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Vulvodynia (vulval pain): DIY might be somewhat effective


Source: Journal of Women's Health; February 2009


A condition where the whole area of the external female genitalia (vulva) is painful with no apparent reason is called Vulvodynia. There is typically no skin lesion of any kind.  The sensation takes the form of burning and/or soreness. The pain is there most of the time and just normal touch can provoke soreness. It is a very distressing condition not least because treatment tends to give variable results, usually unsatisfactory.


Now, the February 2009 issue of the Journal of Women's Health reports on some sort of progress in management option available to women.  Multi-modal self-management has a "modest effect" in reducing vulvodynia, but low-dose amitriptyline, with or without topical triamcinolone, has no significant benefit, according to the first prospective, randomized trial to compare these treatment approaches. The pilot study was not blinded.


Over a 12-week period, women in this study arm attended weekly 2-hour sessions variously led by a nurse practitioner, a psychologist/sex therapist and a physical therapist who regularly treats vulvodynia patients. The self-management approach included components of education avulvodynia management is difficultnd cognitive-behavioral, physical and sex therapy.


Conducted at a single center, the study recruited participants who reported vulval pain, itching, burning or tenderness of at least 6 months' duration. To mimic the range of symptoms reported to physicians, the pain could be localized or generalized and with or without provocation. Exclusion criteria included active vulvo-vaginal infection.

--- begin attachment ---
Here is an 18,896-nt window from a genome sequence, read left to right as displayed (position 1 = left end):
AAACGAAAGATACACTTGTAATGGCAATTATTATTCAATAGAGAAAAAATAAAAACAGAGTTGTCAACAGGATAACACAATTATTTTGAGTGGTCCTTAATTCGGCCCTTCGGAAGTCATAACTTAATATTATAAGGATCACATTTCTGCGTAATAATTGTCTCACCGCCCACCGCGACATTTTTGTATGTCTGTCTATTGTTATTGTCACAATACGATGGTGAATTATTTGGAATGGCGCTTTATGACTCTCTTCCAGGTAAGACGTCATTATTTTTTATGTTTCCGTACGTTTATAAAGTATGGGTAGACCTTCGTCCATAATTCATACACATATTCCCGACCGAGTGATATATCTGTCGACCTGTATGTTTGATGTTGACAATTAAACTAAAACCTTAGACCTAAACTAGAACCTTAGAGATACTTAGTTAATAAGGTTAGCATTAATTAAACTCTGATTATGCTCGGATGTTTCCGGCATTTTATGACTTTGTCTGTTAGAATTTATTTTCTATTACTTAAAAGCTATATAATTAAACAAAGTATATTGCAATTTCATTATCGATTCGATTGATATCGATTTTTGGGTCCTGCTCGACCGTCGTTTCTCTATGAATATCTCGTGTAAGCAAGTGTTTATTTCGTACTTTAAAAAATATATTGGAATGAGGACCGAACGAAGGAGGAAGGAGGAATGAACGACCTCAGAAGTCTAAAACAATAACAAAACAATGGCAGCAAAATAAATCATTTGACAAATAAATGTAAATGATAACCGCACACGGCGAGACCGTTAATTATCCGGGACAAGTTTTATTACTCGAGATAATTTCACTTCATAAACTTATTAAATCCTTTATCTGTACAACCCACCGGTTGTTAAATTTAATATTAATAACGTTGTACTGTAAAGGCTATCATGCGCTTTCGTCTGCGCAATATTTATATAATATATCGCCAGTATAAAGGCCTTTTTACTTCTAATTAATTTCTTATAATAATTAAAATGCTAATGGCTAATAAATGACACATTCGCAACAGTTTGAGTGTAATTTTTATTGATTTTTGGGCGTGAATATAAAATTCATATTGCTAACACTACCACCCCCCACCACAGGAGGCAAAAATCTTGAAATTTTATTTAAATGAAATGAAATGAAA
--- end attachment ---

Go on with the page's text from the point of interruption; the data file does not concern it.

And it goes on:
In this study, the average participant was about 47 years old, Caucasian and married, with above-average education and income. Participants were randomized 2:1:1 to the self-management group, an oral amitriptyline group (10-20 mg/day) or a group receiving both oral amitriptyline and topical triamcinolone (approximately 5 mg/day of 0.1% triamcinolone acetonide). Overall, 43 participants completed the study.


In their intent-to-treat analysis, the researchers found no differences among the three groups in scores on the McGill Pain Questionnaire's Pain Rating Index or Present Pain Index.


When they compared baseline and post-treatment scores within groups, the researchers found significant decreases in the Pain Rating Index total score and the sensory sub-score in the self-management group.


The amitriptyline group showed a decrease from baseline on the questionnaire's quantitative Present Pain Index, and a trend was observed in the self-management group.


The report noted that the study's statistical power was somewhat compromised. Lead author Dr. Candace S. Brown of the University of Tennessee Health Science Center, Memphis, explained that higher-than-expected attrition (from refusal to participate) among the 76 patients originally randomized for the study was a factor, as was the 2:1:1 randomisation scheme.


The authors suggest that the efficacy of the self-management approach might derive from its multimodal strategy, which combined behavioral and physical techniques to address both the emotional and physiological aspects of pain.



















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In vulvodynia, the external genitalia looks normal and there is no identifiable skin lesion. Treatment results tend to be unsatisfactory.